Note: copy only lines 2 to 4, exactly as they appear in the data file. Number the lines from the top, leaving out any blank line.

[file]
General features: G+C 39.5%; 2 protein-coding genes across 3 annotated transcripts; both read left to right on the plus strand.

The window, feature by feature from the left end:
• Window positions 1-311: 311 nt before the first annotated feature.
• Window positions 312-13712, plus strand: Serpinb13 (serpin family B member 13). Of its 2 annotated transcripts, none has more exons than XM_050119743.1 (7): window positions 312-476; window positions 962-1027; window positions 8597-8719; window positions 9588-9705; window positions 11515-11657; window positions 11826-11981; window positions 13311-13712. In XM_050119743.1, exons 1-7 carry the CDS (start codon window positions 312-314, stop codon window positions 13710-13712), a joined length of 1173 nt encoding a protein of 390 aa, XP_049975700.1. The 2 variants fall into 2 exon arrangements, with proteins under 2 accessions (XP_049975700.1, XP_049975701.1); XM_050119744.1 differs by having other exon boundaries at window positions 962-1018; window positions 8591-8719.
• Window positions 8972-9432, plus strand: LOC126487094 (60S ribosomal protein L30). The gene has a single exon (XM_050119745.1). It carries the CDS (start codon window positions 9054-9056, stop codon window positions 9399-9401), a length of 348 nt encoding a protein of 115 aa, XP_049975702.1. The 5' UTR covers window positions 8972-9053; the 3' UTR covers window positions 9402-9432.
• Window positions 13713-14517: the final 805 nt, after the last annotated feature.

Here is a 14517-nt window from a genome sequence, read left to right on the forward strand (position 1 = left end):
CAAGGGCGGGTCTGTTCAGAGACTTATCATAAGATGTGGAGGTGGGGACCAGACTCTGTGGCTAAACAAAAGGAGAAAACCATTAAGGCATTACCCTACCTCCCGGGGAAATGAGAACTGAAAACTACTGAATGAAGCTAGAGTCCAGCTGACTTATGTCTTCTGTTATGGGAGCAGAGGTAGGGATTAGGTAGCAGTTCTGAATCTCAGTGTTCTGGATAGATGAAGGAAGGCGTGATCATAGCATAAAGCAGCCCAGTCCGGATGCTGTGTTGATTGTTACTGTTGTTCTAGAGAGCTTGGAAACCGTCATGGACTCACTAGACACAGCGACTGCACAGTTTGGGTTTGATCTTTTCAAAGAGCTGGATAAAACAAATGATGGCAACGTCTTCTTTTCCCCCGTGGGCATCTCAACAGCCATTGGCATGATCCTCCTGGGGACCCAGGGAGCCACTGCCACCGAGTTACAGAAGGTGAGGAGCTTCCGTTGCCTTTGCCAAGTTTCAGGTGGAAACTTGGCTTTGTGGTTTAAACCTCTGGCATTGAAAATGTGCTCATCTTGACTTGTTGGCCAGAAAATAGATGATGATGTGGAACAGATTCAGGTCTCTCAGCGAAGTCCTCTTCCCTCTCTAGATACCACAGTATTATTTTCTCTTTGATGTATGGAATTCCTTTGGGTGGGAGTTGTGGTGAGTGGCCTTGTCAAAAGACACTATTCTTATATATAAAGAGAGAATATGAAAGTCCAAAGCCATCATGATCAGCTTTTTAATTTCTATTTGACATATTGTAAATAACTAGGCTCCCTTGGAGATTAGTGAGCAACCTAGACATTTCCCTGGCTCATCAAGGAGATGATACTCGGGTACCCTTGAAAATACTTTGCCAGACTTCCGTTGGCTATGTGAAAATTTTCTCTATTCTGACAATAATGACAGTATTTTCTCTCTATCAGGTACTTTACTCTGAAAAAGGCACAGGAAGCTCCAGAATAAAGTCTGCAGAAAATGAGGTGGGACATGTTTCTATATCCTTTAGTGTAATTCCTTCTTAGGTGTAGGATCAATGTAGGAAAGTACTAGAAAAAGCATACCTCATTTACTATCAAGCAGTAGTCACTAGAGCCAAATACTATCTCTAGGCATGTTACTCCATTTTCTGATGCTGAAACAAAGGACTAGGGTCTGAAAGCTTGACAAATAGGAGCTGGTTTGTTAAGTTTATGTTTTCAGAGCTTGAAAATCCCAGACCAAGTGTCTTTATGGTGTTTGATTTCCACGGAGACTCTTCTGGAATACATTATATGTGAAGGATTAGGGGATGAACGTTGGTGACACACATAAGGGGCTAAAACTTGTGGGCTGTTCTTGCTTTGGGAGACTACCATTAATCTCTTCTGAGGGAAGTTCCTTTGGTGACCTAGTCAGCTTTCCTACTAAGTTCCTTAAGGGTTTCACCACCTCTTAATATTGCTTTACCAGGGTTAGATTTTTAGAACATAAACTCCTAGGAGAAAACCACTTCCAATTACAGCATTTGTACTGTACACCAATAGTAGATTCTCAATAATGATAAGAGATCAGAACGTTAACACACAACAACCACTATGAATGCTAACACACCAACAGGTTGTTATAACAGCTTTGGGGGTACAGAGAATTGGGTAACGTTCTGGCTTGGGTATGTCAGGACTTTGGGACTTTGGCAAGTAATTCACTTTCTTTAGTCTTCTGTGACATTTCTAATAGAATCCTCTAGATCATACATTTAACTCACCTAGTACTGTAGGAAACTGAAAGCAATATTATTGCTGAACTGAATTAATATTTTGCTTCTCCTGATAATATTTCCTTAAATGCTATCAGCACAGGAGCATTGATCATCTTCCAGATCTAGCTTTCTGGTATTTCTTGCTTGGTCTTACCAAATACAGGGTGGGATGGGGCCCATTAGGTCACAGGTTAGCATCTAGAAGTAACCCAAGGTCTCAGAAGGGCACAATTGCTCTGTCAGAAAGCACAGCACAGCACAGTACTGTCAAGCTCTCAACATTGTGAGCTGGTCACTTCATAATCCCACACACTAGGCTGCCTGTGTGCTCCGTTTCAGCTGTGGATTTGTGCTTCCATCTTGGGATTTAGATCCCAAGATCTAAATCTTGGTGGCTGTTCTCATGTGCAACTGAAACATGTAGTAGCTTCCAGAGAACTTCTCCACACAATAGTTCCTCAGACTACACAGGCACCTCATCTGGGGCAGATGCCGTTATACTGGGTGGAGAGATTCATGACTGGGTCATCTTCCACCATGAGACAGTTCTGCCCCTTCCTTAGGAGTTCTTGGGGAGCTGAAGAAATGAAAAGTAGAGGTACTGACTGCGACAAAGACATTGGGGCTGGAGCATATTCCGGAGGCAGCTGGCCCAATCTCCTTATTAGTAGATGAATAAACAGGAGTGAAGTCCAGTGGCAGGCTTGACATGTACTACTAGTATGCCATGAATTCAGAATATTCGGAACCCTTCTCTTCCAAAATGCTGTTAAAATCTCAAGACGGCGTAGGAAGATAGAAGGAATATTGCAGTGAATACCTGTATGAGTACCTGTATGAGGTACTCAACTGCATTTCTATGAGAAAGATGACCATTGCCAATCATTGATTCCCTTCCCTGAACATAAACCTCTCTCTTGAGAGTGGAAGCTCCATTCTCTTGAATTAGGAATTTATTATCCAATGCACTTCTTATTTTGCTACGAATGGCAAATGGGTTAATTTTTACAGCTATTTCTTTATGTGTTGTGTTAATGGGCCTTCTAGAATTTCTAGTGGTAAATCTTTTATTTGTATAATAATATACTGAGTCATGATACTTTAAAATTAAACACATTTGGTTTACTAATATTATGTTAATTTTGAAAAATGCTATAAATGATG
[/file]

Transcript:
The window, feature by feature from the left end:
• Window positions 1-311: 311 nt before the first annotated feature.
• Window positions 312-13712, plus strand: Serpinb13 (serpin family B member 13). Of its 2 annotated transcripts, none has more exons than XM_050119743.1 (7): window positions 312-476; window positions 962-1027; window positions 8597-8719; window positions 9588-9705; window positions 11515-11657; window positions 11826-11981; window positions 13311-13712. In XM_050119743.1, exons 1-7 carry the CDS (start codon window positions 312-314, stop codon window positions 13710-13712), a joined length of 1173 nt encoding a protein of 390 aa, XP_049975700.1. The 2 variants fall into 2 exon arrangements, with proteins under 2 accessions (XP_049975700.1, XP_049975701.1); XM_050119744.1 differs by having other exon boundaries at window positions 962-1018; window positions 8591-8719.